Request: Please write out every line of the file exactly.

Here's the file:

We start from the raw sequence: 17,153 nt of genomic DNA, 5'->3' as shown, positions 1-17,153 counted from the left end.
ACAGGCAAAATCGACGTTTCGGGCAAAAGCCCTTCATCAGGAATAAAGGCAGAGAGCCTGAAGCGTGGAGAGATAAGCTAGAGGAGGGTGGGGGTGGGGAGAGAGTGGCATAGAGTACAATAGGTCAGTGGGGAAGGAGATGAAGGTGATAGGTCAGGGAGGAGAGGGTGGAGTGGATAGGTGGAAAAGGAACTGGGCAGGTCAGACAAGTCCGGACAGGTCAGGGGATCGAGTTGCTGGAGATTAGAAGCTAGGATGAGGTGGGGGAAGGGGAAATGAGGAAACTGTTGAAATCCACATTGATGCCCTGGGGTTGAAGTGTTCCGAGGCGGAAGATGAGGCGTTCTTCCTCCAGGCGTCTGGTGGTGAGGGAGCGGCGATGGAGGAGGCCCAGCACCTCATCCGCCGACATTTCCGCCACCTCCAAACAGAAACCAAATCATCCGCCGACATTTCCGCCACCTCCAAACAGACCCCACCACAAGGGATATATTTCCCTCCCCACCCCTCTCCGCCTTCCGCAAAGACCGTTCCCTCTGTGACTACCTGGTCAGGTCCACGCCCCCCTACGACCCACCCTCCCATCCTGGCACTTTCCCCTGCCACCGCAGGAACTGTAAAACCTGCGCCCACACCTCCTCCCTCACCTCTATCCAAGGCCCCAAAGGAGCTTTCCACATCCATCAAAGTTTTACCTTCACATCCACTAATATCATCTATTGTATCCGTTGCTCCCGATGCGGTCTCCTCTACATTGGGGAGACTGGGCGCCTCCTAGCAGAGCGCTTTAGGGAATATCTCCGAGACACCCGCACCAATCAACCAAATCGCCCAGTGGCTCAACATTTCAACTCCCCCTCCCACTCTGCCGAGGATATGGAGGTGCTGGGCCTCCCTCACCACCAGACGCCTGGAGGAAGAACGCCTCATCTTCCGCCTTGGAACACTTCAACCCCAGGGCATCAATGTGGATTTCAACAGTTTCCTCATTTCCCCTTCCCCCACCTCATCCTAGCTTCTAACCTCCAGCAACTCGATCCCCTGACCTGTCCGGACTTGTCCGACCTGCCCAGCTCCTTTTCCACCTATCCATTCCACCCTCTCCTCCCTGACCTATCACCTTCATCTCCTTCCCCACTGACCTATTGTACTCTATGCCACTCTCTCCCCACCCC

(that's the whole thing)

We start from the raw sequence: 17,153 nt of genomic DNA, 5'->3' as shown, positions 1-17,153 counted from the left end.
ACAGGCAAAATCGACGTTTCGGGCAAAAGCCCTTCATCAGGAATAAAGGCAGAGAGCCTGAAGCGTGGAGAGATAAGCTAGAGGAGGGTGGGGGTGGGGAGAGAGTGGCATAGAGTACAATAGGTCAGTGGGGAAGGAGATGAAGGTGATAGGTCAGGGAGGAGAGGGTGGAGTGGATAGGTGGAAAAGGAACTGGGCAGGTCAGACAAGTCCGGACAGGTCAGGGGATCGAGTTGCTGGAGATTAGAAGCTAGGATGAGGTGGGGGAAGGGGAAATGAGGAAACTGTTGAAATCCACATTGATGCCCTGGGGTTGAAGTGTTCCGAGGCGGAAGATGAGGCGTTCTTCCTCCAGGCGTCTGGTGGTGAGGGAGCGGCGATGGAGGAGGCCCAGCACCTCATCCGCCGACATTTCCGCCACCTCCAAACAGAAACCAAATCATCCGCCGACATTTCCGCCACCTCCAAACAGACCCCACCACAAGGGATATATTTCCCTCCCCACCCCTCTCCGCCTTCCGCAAAGACCGTTCCCTCTGTGACTACCTGGTCAGGTCCACGCCCCCCTACGACCCACCCTCCCATCCTGGCACTTTCCCCTGCCACCGCAGGAACTGTAAAACCTGCGCCCACACCTCCTCCCTCACCTCTATCCAAGGCCCCAAAGGAGCTTTCCACATCCATCAAAGTTTTACCTTCACATCCACTAATATCATCTATTGTATCCGTTGCTCCCGATGCGGTCTCCTCTACATTGGGGAGACTGGGCGCCTCCTAGCAGAGCGCTTTAGGGAATATCTCCGAGACACCCGCACCAATCAACCAAATCGCCCAGTGGCTCAACATTTCAACTCCCCCTCCCACTCTGCCGAGGATATGGAGGTGCTGGGCCTCCCTCACCACCAGACGCCTGGAGGAAGAACGCCTCATCTTCCGCCTTGGAACACTTCAACCCCAGGGCATCAATGTGGATTTCAACAGTTTCCTCATTTCCCCTTCCCCCACCTCATCCTAGCTTCTAACCTCCAGCAACTCGATCCCCTGACCTGTCCGGACTTGTCCGACCTGCCCAGCTCCTTTTCCACCTATCCATTCCACCCTCTCCTCCCTGACCTATCACCTTCATCTCCTTCCCCACTGACCTATTGTACTCTATGCCACTCTCTCCCCACCCC